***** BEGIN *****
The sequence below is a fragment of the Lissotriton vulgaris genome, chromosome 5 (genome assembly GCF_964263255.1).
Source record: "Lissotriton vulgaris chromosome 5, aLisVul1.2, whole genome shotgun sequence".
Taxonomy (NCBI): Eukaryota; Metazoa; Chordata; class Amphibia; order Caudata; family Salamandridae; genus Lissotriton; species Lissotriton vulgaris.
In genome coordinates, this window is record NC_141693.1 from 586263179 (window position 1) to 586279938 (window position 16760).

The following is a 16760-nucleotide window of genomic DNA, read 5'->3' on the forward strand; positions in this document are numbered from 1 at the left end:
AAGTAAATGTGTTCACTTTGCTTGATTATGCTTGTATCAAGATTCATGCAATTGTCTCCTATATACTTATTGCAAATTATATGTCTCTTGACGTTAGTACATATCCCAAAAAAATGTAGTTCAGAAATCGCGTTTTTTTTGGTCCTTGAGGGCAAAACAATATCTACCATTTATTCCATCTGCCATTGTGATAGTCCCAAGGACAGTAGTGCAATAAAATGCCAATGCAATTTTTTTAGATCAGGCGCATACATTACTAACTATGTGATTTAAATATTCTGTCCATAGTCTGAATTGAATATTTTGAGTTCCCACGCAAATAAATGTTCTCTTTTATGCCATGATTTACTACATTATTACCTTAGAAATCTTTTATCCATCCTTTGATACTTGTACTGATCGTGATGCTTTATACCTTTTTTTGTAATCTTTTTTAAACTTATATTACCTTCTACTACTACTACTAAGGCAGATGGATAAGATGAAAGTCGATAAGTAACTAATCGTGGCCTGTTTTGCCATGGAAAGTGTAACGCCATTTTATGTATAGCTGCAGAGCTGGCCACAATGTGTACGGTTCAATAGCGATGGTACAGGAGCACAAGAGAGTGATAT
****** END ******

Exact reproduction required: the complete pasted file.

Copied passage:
The sequence below is a fragment of the Lissotriton vulgaris genome, chromosome 5 (genome assembly GCF_964263255.1).
Source record: "Lissotriton vulgaris chromosome 5, aLisVul1.2, whole genome shotgun sequence".
Taxonomy (NCBI): Eukaryota; Metazoa; Chordata; class Amphibia; order Caudata; family Salamandridae; genus Lissotriton; species Lissotriton vulgaris.
In genome coordinates, this window is record NC_141693.1 from 586263179 (window position 1) to 586279938 (window position 16760).

The following is a 16760-nucleotide window of genomic DNA, read 5'->3' on the forward strand; positions in this document are numbered from 1 at the left end:
AAGTAAATGTGTTCACTTTGCTTGATTATGCTTGTATCAAGATTCATGCAATTGTCTCCTATATACTTATTGCAAATTATATGTCTCTTGACGTTAGTACATATCCCAAAAAAATGTAGTTCAGAAATCGCGTTTTTTTTGGTCCTTGAGGGCAAAACAATATCTACCATTTATTCCATCTGCCATTGTGATAGTCCCAAGGACAGTAGTGCAATAAAATGCCAATGCAATTTTTTTAGATCAGGCGCATACATTACTAACTATGTGATTTAAATATTCTGTCCATAGTCTGAATTGAATATTTTGAGTTCCCACGCAAATAAATGTTCTCTTTTATGCCATGATTTACTACATTATTACCTTAGAAATCTTTTATCCATCCTTTGATACTTGTACTGATCGTGATGCTTTATACCTTTTTTTGTAATCTTTTTTAAACTTATATTACCTTCTACTACTACTACTAAGGCAGATGGATAAGATGAAAGTCGATAAGTAACTAATCGTGGCCTGTTTTGCCATGGAAAGTGTAACGCCATTTTATGTATAGCTGCAGAGCTGGCCACAATGTGTACGGTTCAATAGCGATGGTACAGGAGCACAAGAGAGTGATAT